NB: our package-vars and special vars like $1 are global. They are accessible everywhere at run-time and prone to "sabotage".

        Static aka lexical scoping is a totally different beast for my vars at compile-time.

        Try to debug a global variable which suddenly changes after you called a sub from a foreign module you just upgraded.

        And special vars are not protected by namespaces, they are all in main:: !

        That's why they are automatically localized in subs.

        Dynamic scoping was already a given in Perl4, which had no such thing like my or lexical scoping.

        Cheers Rolf
        (addicted to the Perl Programming Language :)
        Wikisyntax for the Monastery

Re: why is $1 cleared at end of an inline sub?
by LanX (Sage) on Sep 16, 2021 at 12:42 UTC
    TL;DR all

    next time please condense it to the relevant part!

    > Seems a bit weird to have the end of a local sub clear '$1', yet that seems to be what is happening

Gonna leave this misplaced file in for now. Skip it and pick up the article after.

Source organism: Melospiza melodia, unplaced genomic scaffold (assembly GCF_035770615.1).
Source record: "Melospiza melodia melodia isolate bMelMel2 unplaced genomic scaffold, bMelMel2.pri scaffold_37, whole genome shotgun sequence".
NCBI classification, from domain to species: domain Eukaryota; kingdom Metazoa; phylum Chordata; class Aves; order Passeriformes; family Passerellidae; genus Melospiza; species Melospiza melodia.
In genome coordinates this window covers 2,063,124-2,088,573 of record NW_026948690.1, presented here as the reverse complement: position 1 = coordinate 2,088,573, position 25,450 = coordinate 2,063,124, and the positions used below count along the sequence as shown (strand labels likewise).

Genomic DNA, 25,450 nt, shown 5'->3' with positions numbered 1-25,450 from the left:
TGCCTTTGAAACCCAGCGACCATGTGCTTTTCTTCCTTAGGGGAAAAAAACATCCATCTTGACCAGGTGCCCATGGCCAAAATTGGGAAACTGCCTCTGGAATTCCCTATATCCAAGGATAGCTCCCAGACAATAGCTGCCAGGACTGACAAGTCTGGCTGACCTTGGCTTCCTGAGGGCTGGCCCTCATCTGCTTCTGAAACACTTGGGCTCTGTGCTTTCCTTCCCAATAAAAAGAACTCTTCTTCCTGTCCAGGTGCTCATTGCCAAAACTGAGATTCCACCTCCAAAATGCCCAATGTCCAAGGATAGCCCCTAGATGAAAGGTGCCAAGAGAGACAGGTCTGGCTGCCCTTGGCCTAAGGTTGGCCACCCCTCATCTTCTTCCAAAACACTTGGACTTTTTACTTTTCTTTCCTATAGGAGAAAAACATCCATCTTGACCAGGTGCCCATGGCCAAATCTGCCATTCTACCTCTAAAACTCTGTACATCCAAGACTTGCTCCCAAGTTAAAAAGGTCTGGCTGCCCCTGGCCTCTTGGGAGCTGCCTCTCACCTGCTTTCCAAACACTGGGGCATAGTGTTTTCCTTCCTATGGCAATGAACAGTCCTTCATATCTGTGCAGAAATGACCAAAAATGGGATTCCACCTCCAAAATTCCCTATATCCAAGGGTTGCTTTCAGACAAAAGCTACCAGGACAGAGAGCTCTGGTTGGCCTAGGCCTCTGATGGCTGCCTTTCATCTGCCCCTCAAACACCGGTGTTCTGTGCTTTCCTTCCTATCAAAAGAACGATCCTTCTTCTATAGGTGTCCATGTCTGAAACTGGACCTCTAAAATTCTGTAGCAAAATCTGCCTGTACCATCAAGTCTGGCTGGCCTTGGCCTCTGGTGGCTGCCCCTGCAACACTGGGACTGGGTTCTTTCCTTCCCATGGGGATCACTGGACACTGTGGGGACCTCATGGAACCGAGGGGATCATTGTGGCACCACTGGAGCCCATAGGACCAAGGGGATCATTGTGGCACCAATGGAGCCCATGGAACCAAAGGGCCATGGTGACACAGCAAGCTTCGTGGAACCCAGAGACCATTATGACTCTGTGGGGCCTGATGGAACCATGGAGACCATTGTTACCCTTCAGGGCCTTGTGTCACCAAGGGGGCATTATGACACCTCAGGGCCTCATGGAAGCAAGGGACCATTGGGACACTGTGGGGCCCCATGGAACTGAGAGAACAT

yes, easily shown in a SSCCE

    DB<3> sub bla { "XXX"=~/(X*)/; print "inside $1" } DB<4> bla; print "outside $1" inside XXXoutside DB<5>

    > What was the logic of forcing/doing that?

    I'd say it's about localizing the inner sub to protect all caller levels from effects at a distance, consider

    DB<5> "YYY"=~/(Y*)/; bla; print "old $1" inside XXXold YYY DB<6>

    otherwise nobody could rely on $1 etc anymore after calling a random sub.

    Using a dedicated closure var holding the copied content of $1 is the way to go in your use case.

    Cheers Rolf
    (addicted to the Perl Programming Language :)
    Wikisyntax for the Monastery